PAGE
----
An Examination of the Professional Challenges, Job Satisfaction, and Intention to Leave the Profession of Urban Elementary Special Education Teachers

dc.contributorLarke, Patricia J.
dc.creatorMeloncon, Brenda
dc.date.accessioned2012-10-19T15:29:18Z
dc.date.accessioned2012-10-22T17:58:45Z
dc.date.accessioned2017-04-07T20:00:31Z
dc.date.available2012-10-19T15:29:18Z
dc.date.available2012-10-22T17:58:45Z
dc.date.available2017-04-07T20:00:31Z
dc.date.created2011-08
dc.date.issued2012-10-19
dc.description.abstractSpecial education teachers are under tremendous pressure to deliver a personalized educational experience to special needs children while, at the same time, operating within an equal opportunity, politically driven educational system. Urban teachers are under even more constraints since urban public schools do not typically have the resources, materials, and support from parents needed to deliver the best possible educational experience to students. In 2000, Coleman suggested that caseloads followed closely by paperwork are the biggest concerns of special education teachers. This author further suggests that, on average, special education teachers prepare fifty lessons per day for special needs children, and spend one to two days per week managing paperwork. Budgetary constraints in urban schools further place obstacles in front of special education teachers who must make do with materials and training that are incomplete or out of date. Professional challenges may be the reason behind a lack of special education teachers in urban areas, and the fact that the demand for special education teachers was outpacing the number of special education teachers entering the field. The purpose of this study is to explore five research questions that examine the antecedents to an urban elementary special education teacher's intentions to leave the special education profession. Five professional challenges were developed from extant literature to test their influence on job satisfaction and three constructs from the theory of planned behavior. Job satisfaction and these three constructs were tested for their predictive validity influencing a subject's behavior intention to leave the profession. Using a non-random, purposeful sample of 79 certified special education teachers in urban Texan school districts, a quantitative method using multiple regression was used to test nine correlations. Results suggest that professional challenges significantly influence job satisfaction and perceived behavioral control from the theory of planned behavior. Behavior intention to leave the profession was significantly influenced by job satisfaction, attitudes about leaving the profession, and perceived behavioral control. Attitudes about leaving the profession were significantly influenced by job satisfaction. The subjective norms construct was not a significant predictor of behavior intention, and neither attitude nor subjective norms was influenced by professional challenges.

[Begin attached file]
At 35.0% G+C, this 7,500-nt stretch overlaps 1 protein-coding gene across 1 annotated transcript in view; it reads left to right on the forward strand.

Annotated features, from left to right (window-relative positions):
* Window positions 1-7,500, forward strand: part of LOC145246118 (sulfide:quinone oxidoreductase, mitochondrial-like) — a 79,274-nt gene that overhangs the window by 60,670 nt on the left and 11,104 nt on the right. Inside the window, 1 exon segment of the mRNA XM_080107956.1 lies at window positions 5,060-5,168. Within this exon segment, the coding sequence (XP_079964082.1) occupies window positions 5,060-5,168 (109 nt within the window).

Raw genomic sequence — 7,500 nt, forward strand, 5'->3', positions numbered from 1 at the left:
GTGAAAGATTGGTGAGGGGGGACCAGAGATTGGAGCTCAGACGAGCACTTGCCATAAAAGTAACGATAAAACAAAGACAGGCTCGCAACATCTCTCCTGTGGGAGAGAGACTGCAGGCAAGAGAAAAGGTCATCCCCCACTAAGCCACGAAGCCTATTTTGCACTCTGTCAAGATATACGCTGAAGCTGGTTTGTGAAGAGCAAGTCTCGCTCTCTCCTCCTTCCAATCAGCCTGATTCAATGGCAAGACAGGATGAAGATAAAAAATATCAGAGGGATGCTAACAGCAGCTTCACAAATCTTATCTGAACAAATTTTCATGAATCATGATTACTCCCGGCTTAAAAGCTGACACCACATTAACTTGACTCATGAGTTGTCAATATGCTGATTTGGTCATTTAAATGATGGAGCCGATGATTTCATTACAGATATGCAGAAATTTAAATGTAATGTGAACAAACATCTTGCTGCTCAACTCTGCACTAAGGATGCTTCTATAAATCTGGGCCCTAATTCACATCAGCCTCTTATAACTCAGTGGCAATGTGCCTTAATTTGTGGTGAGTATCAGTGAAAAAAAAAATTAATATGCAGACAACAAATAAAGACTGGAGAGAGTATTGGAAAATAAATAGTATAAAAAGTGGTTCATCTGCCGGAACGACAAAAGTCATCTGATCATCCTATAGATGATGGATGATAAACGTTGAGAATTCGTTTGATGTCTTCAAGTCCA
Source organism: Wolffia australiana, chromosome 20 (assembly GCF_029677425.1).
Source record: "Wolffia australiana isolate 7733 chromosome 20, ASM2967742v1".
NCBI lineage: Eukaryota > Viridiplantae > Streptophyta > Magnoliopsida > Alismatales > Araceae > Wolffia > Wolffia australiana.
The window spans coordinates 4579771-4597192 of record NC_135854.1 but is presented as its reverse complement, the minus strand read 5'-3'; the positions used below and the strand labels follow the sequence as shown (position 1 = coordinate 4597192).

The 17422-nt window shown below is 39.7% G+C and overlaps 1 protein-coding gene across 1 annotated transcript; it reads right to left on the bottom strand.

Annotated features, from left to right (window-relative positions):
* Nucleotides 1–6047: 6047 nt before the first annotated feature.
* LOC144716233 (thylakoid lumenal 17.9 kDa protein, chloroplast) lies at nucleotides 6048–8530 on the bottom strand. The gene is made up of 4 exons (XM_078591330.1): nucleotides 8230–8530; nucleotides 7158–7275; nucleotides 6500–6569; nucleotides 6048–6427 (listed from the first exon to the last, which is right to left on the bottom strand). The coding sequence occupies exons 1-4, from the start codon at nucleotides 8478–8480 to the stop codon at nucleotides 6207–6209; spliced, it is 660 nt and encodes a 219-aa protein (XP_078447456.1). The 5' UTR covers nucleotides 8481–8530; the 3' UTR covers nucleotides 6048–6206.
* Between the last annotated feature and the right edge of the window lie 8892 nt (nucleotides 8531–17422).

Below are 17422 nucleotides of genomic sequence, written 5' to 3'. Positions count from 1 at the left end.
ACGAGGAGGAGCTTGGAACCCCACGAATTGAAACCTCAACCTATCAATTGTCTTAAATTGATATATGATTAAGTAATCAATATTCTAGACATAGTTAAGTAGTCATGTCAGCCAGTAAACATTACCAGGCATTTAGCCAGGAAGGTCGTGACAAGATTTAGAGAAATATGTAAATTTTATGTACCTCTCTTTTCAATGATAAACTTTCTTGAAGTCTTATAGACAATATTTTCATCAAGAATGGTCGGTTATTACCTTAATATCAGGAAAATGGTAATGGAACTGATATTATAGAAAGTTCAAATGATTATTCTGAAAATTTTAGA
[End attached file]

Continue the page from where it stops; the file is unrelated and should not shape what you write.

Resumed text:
dc.identifier.urihttp://hdl.handle.net/1969.1/ETD-TAMU-2011-08-10041
dc.language.isoen_US
dc.subjectTeachers
dc.subjectElementary Teachers
dc.subjectUrban
dc.subjectSpecial Education
dc.titleAn Examination of the Professional Challenges, Job Satisfaction, and Intention to Leave the Profession of Urban Elementary Special Education Teachers
dc.typeThesis

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